Tufts Medical School Researcher Named New Innovator by NIH Director

Prestigious Award Recognizes Groundbreaking Work in Infectious Diseases

BOSTON — Ekaterina Heldwein, PhD, assistant professor of microbiology and molecular biology at Tufts University School of Medicine and the Sackler School of Graduate Biomedical Sciences at Tufts University in Boston, has been named one of 29 recipients of the National Institutes of Health Director’s New Innovator Award. Heldwein is using structural and biophysical approaches to discover how, in atomic-level detail, herpesviruses enter host cells.

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Herpesviruses infect their human hosts for life, causing symptoms that range from cold sores, infectious mononucleosis and chicken pox to blindness, encephalitis, cancers, and life-threatening conditions in immunocompromised individuals and in newborns. Eight of the herpesviruses infect humans including Herpes Simplex virus, varicella zoster virus, cytomegalovirus, and Epstein-Barr virus. Heldwein’s research has identified the shape of one of the proteins that allows herpesviruses to enter cells. Understanding their cell-entry mechanism is essential for designing antiviral therapeutics that block infection.


“Herpesviruses have been around for millennia but we know very little about them, partially because of their complexity. The viruses coexist with human hosts, evade detection, establish dormancy and re-emerge and use three to four proteins to enter cells, unlike most viruses which only use one protein,” said Heldwein. “Our aim is to use structural biology methods to understand what these viral glycoproteins look like and how they work to allow viruses to gain entry into cells. I am honored to receive recognition from NIH at this early stage of the research and look forward to contributing more to research on herpesviruses.”


“Dr. Heldwein’s award from NIH will accelerate her research, contribute to the concentration of infectious diseases work at Tufts University School of Medicine in Boston and, most importantly, help to provide answers to basic questions about herpesviruses,” said Michael Rosenblatt, MD, dean of Tufts University School of Medicine. “The end goal is to benefit people who suffer from any of these viruses. The National Institute of General Medical Sciences of the NIH and NIH are to be applauded for pushing the boundaries of research in infectious diseases.”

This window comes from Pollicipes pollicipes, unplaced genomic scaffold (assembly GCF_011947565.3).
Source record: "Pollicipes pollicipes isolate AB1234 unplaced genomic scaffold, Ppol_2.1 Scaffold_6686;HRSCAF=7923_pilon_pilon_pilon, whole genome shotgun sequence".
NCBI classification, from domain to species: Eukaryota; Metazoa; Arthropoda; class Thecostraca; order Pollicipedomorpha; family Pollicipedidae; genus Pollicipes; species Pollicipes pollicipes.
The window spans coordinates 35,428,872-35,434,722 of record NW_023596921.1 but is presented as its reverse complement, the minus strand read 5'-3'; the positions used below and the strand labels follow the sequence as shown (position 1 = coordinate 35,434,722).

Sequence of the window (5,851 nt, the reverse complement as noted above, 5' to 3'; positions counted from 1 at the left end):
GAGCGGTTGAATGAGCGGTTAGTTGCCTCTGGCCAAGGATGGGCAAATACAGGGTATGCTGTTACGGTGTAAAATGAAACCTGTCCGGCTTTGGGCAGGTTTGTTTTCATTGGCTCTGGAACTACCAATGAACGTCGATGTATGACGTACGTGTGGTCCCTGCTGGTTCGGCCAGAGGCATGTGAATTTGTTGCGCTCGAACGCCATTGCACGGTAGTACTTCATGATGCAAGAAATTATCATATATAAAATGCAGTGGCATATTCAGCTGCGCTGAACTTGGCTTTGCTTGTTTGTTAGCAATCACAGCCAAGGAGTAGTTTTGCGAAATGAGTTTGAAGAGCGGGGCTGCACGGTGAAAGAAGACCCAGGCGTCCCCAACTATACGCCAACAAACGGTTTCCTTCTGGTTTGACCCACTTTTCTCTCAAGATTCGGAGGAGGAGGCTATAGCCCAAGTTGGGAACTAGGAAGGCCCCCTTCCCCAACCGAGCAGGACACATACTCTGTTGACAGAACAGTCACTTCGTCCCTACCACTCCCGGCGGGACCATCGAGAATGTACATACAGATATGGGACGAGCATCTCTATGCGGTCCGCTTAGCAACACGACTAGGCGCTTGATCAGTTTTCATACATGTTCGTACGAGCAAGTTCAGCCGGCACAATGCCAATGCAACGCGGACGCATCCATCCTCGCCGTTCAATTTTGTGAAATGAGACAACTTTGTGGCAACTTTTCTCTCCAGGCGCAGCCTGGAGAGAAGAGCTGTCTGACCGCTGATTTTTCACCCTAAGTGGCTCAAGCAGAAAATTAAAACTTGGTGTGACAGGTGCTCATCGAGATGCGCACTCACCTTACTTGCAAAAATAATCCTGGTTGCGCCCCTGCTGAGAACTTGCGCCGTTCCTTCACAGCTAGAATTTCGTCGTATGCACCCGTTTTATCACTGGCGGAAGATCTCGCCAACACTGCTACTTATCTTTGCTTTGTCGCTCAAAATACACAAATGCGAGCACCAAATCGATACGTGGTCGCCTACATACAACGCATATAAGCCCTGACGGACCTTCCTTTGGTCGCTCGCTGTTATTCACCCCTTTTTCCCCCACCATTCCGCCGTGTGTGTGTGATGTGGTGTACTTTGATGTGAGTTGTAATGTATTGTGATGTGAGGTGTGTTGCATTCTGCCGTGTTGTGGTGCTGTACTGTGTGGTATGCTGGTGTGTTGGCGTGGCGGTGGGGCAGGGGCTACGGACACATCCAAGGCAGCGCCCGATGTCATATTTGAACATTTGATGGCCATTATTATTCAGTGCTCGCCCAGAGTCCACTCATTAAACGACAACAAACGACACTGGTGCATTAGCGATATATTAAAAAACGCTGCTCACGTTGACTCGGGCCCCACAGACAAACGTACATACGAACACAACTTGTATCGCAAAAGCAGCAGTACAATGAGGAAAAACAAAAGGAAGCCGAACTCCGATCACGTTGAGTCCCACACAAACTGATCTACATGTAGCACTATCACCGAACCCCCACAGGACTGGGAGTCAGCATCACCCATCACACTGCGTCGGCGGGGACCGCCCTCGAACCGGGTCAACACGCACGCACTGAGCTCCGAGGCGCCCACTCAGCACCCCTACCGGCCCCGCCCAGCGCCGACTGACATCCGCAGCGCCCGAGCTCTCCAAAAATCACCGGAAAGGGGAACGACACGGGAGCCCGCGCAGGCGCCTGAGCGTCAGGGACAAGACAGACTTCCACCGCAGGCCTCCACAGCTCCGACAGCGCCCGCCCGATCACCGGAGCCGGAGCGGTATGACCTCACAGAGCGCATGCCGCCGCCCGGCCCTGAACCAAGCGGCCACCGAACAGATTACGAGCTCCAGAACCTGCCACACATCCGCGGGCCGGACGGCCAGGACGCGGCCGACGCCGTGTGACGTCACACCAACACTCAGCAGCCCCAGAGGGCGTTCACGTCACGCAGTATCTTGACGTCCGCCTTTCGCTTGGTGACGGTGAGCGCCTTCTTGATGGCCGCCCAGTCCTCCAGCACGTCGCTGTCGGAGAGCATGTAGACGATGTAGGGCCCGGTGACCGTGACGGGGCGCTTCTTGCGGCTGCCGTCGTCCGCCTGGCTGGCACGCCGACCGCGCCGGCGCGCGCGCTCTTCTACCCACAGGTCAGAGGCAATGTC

The New Innovator Awards from NIH, part of the NIH Roadmap for Medical Research initiative, are being awarded for the first time to support early-career scientists who take innovative -- and potentially transformative -- approaches to major challenges in biomedical research. This prestigious award, totaling $1.5 million in direct costs over five years, recognizes bold ideas from some of the nation’s most innovative new scientists.  NIH reports that more than 2,100 applications were received for this extremely competitive program.


More information on the NIH Director’s New Innovator Award and the NIH Roadmap for Medical Research is available at http://www.nih.gov/news/index.html


About Tufts University School of Medicine and the Sackler School of Graduate Biomedical Sciences


Tufts University School of Medicine and the Sackler School of Graduate Biomedical Sciences at Tufts at Tufts University are international leaders in innovative medical education and advanced research. The School of Medicine and the Sackler School are renowned for excellence in education in general medicine, special combined degree programs in business, health management, public health, bioengineering and international relations, as well as basic and clinical research at the cellular and molecular level. Ranked among the top in the nation, the School of Medicine is affiliated with six major teaching hospitals and more than 30 health care facilities. The Sackler School undertakes research that is consistently rated among the highest in the nation for its effect on the advancement of medical science.


A note regarding the above references to the Sackler School: In December 2019, Tufts University announced that it would remove the Sackler name from all programs and facilities—including the Sackler School of Graduate Biomedical Sciences. At that time, the school was renamed the Graduate School of Biomedical Sciences.

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